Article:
There are many familiar ironies in Oda: of people making a living out of death, of material satisfaction coming out of others’ spiritual loss, of the dead being more alive than the living and the living being less existent than the dead. Sonya confesses to the corpse that she is afraid of the dark, a contradiction that would have been (darkly) funny if it were not such a sympathetic revelation. Oda is also truly an ode to nothing, in being the delicate kind of narrative that emphasizes elements through their very absence. Much of Sonya and Rudy’s pain and loneliness come from the absence of her mother, and yet this mother is never spoken of in straightforward terms, and the film does not show anything of her more than a passing look at a framed picture. (Although the corpse, of course, is a substitute figure.) Sonya’s present void of an existence leads to questions about her past—How was life before her mother’s death? Has she always been destined for this kind of life, or does her present regret imply a missed chance to lead a different existence?—but all such questions only lead to blanks. Indeed, like the inevitable decay of the corpse, Oda is a story of absolute loss and utter alienation. At the start it finds an already broken character, already spiritually empty, and the film merely proceeds to chart the total deprivation of her life’s material and spiritual remnants. Near the end, Sonya takes a ride in an old, sputtering hearse. It is like her own funeral.
The sparse score and the haunting, bittersweet melody of Mò Lì Huā lay the foundation for an atmosphere of languid dread, but the effect is completed by the deathly stiffness of the cinematography. Neil Daza, the director of photography, shot the entire film with one lens, a rigid 25 mm in 4:3 aspect ratio, and mostly with static perspectives, conserving camera movement for a select few, eerie moments. These choices, along with the subdued, dim grading that transforms the whites into lifeless grays, and the old textures of the ancient house where most of the film is set, pay off in a film that forgoes jump scares in favor of a creeping, more lasting sense of terror.
Death and funerals are staple subjects in Filipino cinema: Marietta Subong’s last movie Sol Searching (released only a month before Oda) in fact also revolves around a delayed funeral, the corpse a passenger in an impromptu road trip. Many of the films utilize the innate terror of death merely as a contrast, to heighten their primary interest in the comedy or drama on the foreground (Die Beautiful, Patay na si Hesus, and very recently, Pang-MMK). Oda sa Wala stands out by going deep into the dark heart of the matter, confronting the audience with the gruesome, taboo, repulsive aspects of death, and using these elements to essay on the loneliness and alienation of a character only seen in passing on the other films—the mortician herself. Other stories mask the darkness, dressing it with upbeat humor and playful absurdity; Oda also has its moments of mirth, but it mostly lays the horror bare, relishing its disgusting figure and irrepressible stench. It takes some courage to watch and contemplate this film, this frightening adventure into darkness, but it also holds the promise of the best kind of serious horror stories: the promise of meaning and hope, upon return to a reality that is suddenly brighter by contrast.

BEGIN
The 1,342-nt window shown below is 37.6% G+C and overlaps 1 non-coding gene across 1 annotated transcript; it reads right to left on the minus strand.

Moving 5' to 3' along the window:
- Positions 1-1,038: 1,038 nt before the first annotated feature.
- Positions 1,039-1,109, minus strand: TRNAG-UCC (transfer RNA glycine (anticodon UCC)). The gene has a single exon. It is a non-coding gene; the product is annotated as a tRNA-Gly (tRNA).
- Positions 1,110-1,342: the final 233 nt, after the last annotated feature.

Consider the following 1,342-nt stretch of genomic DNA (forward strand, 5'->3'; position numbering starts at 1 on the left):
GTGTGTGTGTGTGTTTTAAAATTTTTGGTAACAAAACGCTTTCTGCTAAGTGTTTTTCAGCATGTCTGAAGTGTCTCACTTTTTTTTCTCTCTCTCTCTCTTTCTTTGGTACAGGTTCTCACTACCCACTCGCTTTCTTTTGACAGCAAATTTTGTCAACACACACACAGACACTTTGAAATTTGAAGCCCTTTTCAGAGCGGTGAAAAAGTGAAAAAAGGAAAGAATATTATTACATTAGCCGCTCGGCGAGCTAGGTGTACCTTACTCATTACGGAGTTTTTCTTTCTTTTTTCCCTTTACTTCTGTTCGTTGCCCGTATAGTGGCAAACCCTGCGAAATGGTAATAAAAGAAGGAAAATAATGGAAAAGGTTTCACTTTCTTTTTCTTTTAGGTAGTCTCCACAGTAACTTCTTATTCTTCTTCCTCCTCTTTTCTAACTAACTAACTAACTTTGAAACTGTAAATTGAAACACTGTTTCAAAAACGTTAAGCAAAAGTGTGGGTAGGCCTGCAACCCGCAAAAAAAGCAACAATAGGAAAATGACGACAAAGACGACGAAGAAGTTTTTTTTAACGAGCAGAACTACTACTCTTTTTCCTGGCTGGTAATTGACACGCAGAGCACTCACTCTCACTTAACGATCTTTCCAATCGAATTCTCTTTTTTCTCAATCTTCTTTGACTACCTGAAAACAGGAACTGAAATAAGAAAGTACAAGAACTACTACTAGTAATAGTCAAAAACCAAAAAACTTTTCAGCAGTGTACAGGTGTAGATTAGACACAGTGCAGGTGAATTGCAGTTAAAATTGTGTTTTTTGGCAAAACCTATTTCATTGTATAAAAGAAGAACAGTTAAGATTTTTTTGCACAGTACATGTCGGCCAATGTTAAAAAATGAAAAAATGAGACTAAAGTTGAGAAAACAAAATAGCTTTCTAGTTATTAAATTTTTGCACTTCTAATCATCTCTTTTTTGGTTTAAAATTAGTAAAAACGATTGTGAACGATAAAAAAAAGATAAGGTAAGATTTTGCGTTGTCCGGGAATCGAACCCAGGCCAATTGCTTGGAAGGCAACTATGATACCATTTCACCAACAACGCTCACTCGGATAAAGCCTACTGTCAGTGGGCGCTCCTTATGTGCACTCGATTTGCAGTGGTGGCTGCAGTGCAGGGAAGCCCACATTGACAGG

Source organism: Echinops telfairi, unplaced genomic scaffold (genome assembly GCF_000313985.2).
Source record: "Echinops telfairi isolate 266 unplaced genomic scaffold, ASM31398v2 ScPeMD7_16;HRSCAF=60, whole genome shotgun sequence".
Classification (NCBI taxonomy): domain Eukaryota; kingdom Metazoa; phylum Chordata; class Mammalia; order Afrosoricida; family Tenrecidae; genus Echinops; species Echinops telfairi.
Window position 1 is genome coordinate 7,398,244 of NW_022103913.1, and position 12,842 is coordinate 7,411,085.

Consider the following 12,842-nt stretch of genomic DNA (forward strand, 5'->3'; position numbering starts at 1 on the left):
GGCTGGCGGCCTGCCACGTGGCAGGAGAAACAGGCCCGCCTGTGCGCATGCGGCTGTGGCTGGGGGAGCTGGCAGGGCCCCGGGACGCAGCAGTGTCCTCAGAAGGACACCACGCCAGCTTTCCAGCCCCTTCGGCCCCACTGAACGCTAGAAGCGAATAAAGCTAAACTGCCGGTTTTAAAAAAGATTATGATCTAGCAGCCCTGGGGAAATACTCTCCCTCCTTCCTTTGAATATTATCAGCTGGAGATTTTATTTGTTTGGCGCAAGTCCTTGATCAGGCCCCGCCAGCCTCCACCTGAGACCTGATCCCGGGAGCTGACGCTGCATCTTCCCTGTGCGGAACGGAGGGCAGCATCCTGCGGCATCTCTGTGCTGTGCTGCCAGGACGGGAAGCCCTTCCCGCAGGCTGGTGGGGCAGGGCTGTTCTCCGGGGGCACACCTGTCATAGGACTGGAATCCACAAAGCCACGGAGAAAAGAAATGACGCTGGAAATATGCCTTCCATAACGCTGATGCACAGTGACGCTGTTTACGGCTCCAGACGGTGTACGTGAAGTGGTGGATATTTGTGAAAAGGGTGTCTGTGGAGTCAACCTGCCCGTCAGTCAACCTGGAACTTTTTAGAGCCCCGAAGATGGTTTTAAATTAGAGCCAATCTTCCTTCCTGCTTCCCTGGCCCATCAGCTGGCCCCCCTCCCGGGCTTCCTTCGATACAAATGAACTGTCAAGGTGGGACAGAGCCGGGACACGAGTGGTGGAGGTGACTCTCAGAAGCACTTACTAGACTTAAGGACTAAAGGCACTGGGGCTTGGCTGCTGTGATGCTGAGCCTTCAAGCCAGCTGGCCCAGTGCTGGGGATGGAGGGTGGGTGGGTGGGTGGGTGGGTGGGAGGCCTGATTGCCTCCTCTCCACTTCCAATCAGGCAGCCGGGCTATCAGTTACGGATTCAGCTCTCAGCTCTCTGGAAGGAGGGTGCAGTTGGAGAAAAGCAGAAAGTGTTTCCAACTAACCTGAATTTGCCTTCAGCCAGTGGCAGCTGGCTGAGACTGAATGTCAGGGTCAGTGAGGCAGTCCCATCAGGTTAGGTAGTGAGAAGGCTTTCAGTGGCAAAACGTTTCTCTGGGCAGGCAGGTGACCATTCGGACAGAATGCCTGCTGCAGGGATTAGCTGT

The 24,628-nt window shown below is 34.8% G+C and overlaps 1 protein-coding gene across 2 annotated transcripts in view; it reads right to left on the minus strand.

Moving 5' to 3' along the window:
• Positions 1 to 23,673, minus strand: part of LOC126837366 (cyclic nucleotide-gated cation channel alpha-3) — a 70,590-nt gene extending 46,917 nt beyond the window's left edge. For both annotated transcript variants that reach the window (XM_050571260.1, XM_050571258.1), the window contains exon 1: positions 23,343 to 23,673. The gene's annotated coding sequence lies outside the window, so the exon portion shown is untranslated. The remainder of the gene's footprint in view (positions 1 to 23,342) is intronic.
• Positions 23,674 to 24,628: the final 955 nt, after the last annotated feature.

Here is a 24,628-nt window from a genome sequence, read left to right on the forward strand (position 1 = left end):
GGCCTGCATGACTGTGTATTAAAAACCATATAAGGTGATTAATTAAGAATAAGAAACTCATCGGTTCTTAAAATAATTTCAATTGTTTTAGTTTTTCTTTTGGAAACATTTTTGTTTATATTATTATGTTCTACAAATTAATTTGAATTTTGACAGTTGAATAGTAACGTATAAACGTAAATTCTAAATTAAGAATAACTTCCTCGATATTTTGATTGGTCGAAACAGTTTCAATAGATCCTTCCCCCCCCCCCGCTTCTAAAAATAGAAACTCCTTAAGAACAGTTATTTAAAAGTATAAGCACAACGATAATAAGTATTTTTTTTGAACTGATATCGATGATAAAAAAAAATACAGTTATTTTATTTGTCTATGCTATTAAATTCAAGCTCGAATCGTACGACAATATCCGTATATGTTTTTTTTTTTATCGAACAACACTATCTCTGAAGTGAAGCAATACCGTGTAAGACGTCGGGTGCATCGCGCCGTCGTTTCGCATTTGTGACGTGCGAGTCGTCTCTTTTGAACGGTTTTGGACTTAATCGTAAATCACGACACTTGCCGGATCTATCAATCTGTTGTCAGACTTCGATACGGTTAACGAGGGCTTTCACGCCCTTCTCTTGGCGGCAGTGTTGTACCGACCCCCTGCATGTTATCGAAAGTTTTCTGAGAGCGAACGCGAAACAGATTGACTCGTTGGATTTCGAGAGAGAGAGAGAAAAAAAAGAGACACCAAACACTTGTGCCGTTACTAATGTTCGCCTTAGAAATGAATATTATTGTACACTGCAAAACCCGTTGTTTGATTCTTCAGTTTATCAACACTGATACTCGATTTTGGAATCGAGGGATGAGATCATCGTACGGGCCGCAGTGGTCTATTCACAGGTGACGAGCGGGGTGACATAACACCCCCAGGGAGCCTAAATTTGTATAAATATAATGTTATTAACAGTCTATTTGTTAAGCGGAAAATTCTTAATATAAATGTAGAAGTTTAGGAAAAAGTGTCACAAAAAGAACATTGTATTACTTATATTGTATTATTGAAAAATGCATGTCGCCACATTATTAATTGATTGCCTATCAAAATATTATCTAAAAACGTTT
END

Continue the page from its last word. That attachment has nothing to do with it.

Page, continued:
Contrast and contradictions—Jim Libiran, in the poem that lent this film its title, asked, “Kaya mo nga bang lumikha din mula sa wala?,” is creation truly possible from nothing? Oda sa Wala, the film, poses the same question, but is itself quite an answer: an absolutely bleak and hopeless tale of spiritual death, but also a work of rebirth and immortality, as all art are. All films are memorials, even if they vow to be odes to nothing. Like the ironic attraction of flowers, associated with both the joys of life and the miseries of death, Oda emanates a lasting sense of beauty, a gothic, darkly fragrant one.